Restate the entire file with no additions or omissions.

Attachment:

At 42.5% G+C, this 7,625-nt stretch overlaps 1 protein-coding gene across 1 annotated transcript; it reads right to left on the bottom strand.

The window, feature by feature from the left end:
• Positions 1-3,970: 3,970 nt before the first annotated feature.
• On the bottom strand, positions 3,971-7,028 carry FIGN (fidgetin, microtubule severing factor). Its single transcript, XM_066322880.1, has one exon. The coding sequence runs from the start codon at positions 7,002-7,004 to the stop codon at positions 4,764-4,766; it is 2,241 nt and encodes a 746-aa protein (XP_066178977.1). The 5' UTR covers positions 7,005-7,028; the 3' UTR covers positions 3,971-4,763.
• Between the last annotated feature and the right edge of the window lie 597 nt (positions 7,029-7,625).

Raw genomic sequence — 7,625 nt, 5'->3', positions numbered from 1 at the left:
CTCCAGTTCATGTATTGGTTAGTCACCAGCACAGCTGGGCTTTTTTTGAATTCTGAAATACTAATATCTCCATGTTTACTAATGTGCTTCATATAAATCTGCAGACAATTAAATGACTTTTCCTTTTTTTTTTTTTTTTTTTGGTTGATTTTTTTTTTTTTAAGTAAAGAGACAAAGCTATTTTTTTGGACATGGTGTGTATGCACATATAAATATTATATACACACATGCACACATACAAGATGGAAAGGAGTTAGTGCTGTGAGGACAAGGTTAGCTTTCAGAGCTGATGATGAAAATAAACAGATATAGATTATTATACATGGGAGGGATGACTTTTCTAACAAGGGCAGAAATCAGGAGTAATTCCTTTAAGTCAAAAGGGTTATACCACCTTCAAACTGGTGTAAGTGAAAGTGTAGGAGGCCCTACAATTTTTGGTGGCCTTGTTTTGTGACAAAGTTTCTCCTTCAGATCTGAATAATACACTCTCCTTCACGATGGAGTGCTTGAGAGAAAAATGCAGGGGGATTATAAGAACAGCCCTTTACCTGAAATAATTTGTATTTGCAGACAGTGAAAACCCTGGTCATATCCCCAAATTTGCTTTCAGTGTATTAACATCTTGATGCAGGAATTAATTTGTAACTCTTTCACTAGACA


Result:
At 42.5% G+C, this 7,625-nt stretch overlaps 1 protein-coding gene across 1 annotated transcript; it reads right to left on the bottom strand.

The window, feature by feature from the left end:
• Positions 1-3,970: 3,970 nt before the first annotated feature.
• On the bottom strand, positions 3,971-7,028 carry FIGN (fidgetin, microtubule severing factor). Its single transcript, XM_066322880.1, has one exon. The coding sequence runs from the start codon at positions 7,002-7,004 to the stop codon at positions 4,764-4,766; it is 2,241 nt and encodes a 746-aa protein (XP_066178977.1). The 5' UTR covers positions 7,005-7,028; the 3' UTR covers positions 3,971-4,763.
• Between the last annotated feature and the right edge of the window lie 597 nt (positions 7,029-7,625).

Raw genomic sequence — 7,625 nt, 5'->3', positions numbered from 1 at the left:
CTCCAGTTCATGTATTGGTTAGTCACCAGCACAGCTGGGCTTTTTTTGAATTCTGAAATACTAATATCTCCATGTTTACTAATGTGCTTCATATAAATCTGCAGACAATTAAATGACTTTTCCTTTTTTTTTTTTTTTTTTTGGTTGATTTTTTTTTTTTTAAGTAAAGAGACAAAGCTATTTTTTTGGACATGGTGTGTATGCACATATAAATATTATATACACACATGCACACATACAAGATGGAAAGGAGTTAGTGCTGTGAGGACAAGGTTAGCTTTCAGAGCTGATGATGAAAATAAACAGATATAGATTATTATACATGGGAGGGATGACTTTTCTAACAAGGGCAGAAATCAGGAGTAATTCCTTTAAGTCAAAAGGGTTATACCACCTTCAAACTGGTGTAAGTGAAAGTGTAGGAGGCCCTACAATTTTTGGTGGCCTTGTTTTGTGACAAAGTTTCTCCTTCAGATCTGAATAATACACTCTCCTTCACGATGGAGTGCTTGAGAGAAAAATGCAGGGGGATTATAAGAACAGCCCTTTACCTGAAATAATTTGTATTTGCAGACAGTGAAAACCCTGGTCATATCCCCAAATTTGCTTTCAGTGTATTAACATCTTGATGCAGGAATTAATTTGTAACTCTTTCACTAGACA